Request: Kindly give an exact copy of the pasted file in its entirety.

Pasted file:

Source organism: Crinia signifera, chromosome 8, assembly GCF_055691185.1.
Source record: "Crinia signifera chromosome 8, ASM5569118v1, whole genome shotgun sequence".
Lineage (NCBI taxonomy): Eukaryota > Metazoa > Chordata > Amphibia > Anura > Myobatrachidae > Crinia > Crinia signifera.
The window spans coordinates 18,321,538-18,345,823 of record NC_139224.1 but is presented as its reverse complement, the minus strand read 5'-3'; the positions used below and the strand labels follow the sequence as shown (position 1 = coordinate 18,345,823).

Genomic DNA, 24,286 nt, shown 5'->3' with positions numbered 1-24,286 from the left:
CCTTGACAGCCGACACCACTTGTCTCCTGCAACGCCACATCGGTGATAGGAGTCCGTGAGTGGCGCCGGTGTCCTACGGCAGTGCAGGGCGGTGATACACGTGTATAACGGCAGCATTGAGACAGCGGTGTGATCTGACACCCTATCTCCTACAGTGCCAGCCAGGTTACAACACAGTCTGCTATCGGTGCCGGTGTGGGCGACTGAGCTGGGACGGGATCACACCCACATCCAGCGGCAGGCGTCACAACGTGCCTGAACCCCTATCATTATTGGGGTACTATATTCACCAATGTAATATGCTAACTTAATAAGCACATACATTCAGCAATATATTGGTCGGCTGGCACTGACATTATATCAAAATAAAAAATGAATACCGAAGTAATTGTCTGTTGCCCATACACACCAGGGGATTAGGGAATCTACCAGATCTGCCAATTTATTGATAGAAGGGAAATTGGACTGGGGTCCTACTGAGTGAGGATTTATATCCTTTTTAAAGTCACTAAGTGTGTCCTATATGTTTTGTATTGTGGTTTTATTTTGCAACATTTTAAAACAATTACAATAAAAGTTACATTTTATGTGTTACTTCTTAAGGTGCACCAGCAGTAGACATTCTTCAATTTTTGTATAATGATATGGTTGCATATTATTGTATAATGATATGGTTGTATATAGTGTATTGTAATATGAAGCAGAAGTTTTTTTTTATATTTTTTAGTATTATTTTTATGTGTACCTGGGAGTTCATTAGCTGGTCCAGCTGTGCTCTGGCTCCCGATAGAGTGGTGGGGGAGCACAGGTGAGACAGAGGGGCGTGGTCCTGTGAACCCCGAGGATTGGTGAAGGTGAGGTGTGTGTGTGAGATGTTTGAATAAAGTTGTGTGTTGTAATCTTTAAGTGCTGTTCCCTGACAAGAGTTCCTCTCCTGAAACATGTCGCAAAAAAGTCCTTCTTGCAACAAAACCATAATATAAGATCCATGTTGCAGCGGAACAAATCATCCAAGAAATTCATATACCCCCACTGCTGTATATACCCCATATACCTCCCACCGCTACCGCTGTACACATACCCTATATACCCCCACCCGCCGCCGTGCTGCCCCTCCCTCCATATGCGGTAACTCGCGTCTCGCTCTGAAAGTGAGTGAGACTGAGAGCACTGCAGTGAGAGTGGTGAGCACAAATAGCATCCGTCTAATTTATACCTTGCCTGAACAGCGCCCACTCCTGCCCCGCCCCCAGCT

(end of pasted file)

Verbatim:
Source organism: Crinia signifera, chromosome 8, assembly GCF_055691185.1.
Source record: "Crinia signifera chromosome 8, ASM5569118v1, whole genome shotgun sequence".
Lineage (NCBI taxonomy): Eukaryota > Metazoa > Chordata > Amphibia > Anura > Myobatrachidae > Crinia > Crinia signifera.
The window spans coordinates 18,321,538-18,345,823 of record NC_139224.1 but is presented as its reverse complement, the minus strand read 5'-3'; the positions used below and the strand labels follow the sequence as shown (position 1 = coordinate 18,345,823).

Genomic DNA, 24,286 nt, shown 5'->3' with positions numbered 1-24,286 from the left:
CCTTGACAGCCGACACCACTTGTCTCCTGCAACGCCACATCGGTGATAGGAGTCCGTGAGTGGCGCCGGTGTCCTACGGCAGTGCAGGGCGGTGATACACGTGTATAACGGCAGCATTGAGACAGCGGTGTGATCTGACACCCTATCTCCTACAGTGCCAGCCAGGTTACAACACAGTCTGCTATCGGTGCCGGTGTGGGCGACTGAGCTGGGACGGGATCACACCCACATCCAGCGGCAGGCGTCACAACGTGCCTGAACCCCTATCATTATTGGGGTACTATATTCACCAATGTAATATGCTAACTTAATAAGCACATACATTCAGCAATATATTGGTCGGCTGGCACTGACATTATATCAAAATAAAAAATGAATACCGAAGTAATTGTCTGTTGCCCATACACACCAGGGGATTAGGGAATCTACCAGATCTGCCAATTTATTGATAGAAGGGAAATTGGACTGGGGTCCTACTGAGTGAGGATTTATATCCTTTTTAAAGTCACTAAGTGTGTCCTATATGTTTTGTATTGTGGTTTTATTTTGCAACATTTTAAAACAATTACAATAAAAGTTACATTTTATGTGTTACTTCTTAAGGTGCACCAGCAGTAGACATTCTTCAATTTTTGTATAATGATATGGTTGCATATTATTGTATAATGATATGGTTGTATATAGTGTATTGTAATATGAAGCAGAAGTTTTTTTTTATATTTTTTAGTATTATTTTTATGTGTACCTGGGAGTTCATTAGCTGGTCCAGCTGTGCTCTGGCTCCCGATAGAGTGGTGGGGGAGCACAGGTGAGACAGAGGGGCGTGGTCCTGTGAACCCCGAGGATTGGTGAAGGTGAGGTGTGTGTGTGAGATGTTTGAATAAAGTTGTGTGTTGTAATCTTTAAGTGCTGTTCCCTGACAAGAGTTCCTCTCCTGAAACATGTCGCAAAAAAGTCCTTCTTGCAACAAAACCATAATATAAGATCCATGTTGCAGCGGAACAAATCATCCAAGAAATTCATATACCCCCACTGCTGTATATACCCCATATACCTCCCACCGCTACCGCTGTACACATACCCTATATACCCCCACCCGCCGCCGTGCTGCCCCTCCCTCCATATGCGGTAACTCGCGTCTCGCTCTGAAAGTGAGTGAGACTGAGAGCACTGCAGTGAGAGTGGTGAGCACAAATAGCATCCGTCTAATTTATACCTTGCCTGAACAGCGCCCACTCCTGCCCCGCCCCCAGCT